The earth has been around for a very long time and since the earliest days of life on our planet, there has been a scramble to fill various ecological niches.
There are those that have adapted to survive in the depths of the ocean, those that make their living on the highest mountain tops, but among the strangest of the living creatures of the world are those that live in the waterways of rivers.
This is not because rivers are somehow a completely different entity than the rest of the geographic or environmental landscapes on our planet, but they are some of the oddest.
A torrent of fresh, shallow water, moving through the landscape, will always make for some amazing and strange creatures.
To start this list, we start with one of the most impressive and most terrifying hunters in the world: the Green Anaconda.
This snake is definitely the heaviest and the second-longest snake in the world, beaten out by the Reticulated Python of Southeast Asia.
Although it isn’t the longest, it is impossible to determine how long it can actually get, due to the murky Amazon waters in which it makes its home hiding many individuals of the species.
While it does not consume large prey regularly, it will take down almost anything in its territory, including peccaries (a type of large pig) and tapirs.
The only animal that is somewhat safe is the Jaguar, due to their powerful physique and bite.
It will wrap its huge body around the victim and strangle them to death, before consuming the body whole.
This powerful predator has become a cultural icon and has inspired movies and folklore with just its presence alone.
Another famous resident of the world’s waterways, Electric eels are not actually true eels, they are in fact more closely related to Catfish, which – from their looks – actually makes sense.
Their electrical capabilities are no joke either, with the eel using three different organs on the body that can emit electrical discharges at varying voltages: a low voltage discharge for electrolocation and high voltage discharges to stun prey and defend themselves.
In fact, study of the electric eel’s electric organs led to the development of the first electric battery.
The discharge and voltage of the electric eel’s attack is similar to a stun gun or a light tasing, which is enough to stop a human in their tracks for a few moments.
Since the electric eel hunts much smaller prey, this would be an incredibly powerful weapon that probably kills or completely immobilizes the animals it hunts.
Strangely enough, the electric eel is also an air breather, but it doesn’t have lungs, like the bichir fish.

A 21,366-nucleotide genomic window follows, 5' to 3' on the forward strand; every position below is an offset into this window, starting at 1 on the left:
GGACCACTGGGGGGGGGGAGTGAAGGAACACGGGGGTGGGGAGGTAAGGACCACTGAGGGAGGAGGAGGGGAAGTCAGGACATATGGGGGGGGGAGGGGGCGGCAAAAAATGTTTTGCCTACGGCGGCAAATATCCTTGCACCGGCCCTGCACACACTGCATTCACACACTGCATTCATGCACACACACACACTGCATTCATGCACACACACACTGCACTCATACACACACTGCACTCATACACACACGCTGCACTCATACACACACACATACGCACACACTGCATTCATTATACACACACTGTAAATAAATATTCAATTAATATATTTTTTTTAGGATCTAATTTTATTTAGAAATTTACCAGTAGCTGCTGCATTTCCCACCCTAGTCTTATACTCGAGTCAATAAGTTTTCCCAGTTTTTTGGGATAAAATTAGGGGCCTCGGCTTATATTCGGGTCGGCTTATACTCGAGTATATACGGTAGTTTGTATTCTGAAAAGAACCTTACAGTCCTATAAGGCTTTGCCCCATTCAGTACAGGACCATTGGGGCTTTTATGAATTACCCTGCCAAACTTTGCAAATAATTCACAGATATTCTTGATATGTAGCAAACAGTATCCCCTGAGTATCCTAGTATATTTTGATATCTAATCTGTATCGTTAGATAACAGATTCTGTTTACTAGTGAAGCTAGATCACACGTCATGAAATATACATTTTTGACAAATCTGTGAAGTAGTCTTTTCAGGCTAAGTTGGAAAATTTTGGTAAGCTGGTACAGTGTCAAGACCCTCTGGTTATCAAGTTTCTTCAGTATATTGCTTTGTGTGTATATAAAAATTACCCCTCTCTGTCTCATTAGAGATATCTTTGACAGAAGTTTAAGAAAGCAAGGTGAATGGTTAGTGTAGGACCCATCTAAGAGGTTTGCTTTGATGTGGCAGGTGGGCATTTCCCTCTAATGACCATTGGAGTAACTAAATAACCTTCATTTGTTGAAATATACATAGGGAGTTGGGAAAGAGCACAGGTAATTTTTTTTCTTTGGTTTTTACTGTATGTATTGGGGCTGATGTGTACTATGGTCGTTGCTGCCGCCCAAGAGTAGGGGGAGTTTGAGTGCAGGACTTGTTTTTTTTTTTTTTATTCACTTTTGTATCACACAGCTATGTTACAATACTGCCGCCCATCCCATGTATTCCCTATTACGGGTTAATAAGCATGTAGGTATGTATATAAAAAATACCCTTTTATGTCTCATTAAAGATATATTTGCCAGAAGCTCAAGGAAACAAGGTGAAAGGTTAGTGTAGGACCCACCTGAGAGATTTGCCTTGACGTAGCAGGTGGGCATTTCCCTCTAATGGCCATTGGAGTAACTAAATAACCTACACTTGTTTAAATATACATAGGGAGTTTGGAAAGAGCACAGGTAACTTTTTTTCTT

Instead, it will gulp down air every 10 to 12 minutes and the oxygen will be absorbed directly into the bloodstream.
Moving away from powerful and terrifying carnivores and moving on to just powerful carnivores, we have the otter.
Otters reside in most of the world’s fresh waterways and provide the bulk of the mammalian carnivore presence to those living there.
They have long, slim bodies and fairly short limbs, with powerful webbed feet and an ability to hold their breath for long periods.
All these make the otter an incredibly powerful swimmer, and they are hard to spot once they are in the water.
Otter’s primarily eat crustaceans and amphibians, but have been known to take any small prey, like fish, that enters their range.
The problem for otters is that most of their food is not calorie rich and, due to having self-warming bodies while swimming in cold waters, they must constantly find food in order to survive.
Often, an otter will have to eat between 15% to 20% of their own body weight each day to survive.
Otters can be solitary creatures or live in close-knit familial groups, but the solitary ones often have territory overlapping with other ‘friendly otters’.
For example, a male Eurasian otter’s territory may overlap with a female Eurasian otter’s territory, because she isn’t a threat to him, and so they may interact on occasion.
While some rivers may have a resident super predator, like the Anaconda, most waterways in the world give way to the royalty of the rivers: Crocodiles.
The members of the Crocodilian family are the closest living relatives of birds, which makes them as old or older than the dinosaurs themselves.
They are truly enormous reptiles with the smallest – the dwarf crocodile – being between 5 and 6 feet and the largest – the saltwater crocodile – growing up to 20 feet and weighing close to 2000 pounds.
These animals have incredible senses, even hearing, which is unusual for a reptile, and have perfected their hunting strategies.
Sometimes they will wait, conserving energy with their head floating above the surface. They can wait for days, weeks, even years at a time for prey to show.
When they do settle in to drink from the river, as large bovines that they hunt tend to do, a crocodile will strike, clamping down on their neck with the most powerful bite force that we currently know of before dragging them into the water and drowning them.
The animal and method of hunting may change per species of crocodile, maybe they will pursue their prey or dig them out from their hiding hole, but the bite is always consistent.
For those they can’t drown, they will either tear apart or swallow them whole.
Surprisingly, considering the brutal ways they kill, these reptiles are actually the most social of all reptiles.
They will not form groups, but they will congregate in the same area, either to feed, bask, or mate.
They will even rear their young, which is highly unusual for reptiles, and they have the most advanced social calls of reptiles.
Animals that live in rivers can display some strange and wonderful characteristics, but all of them are important for their continued existence in one of earth’s most unusual habitats.
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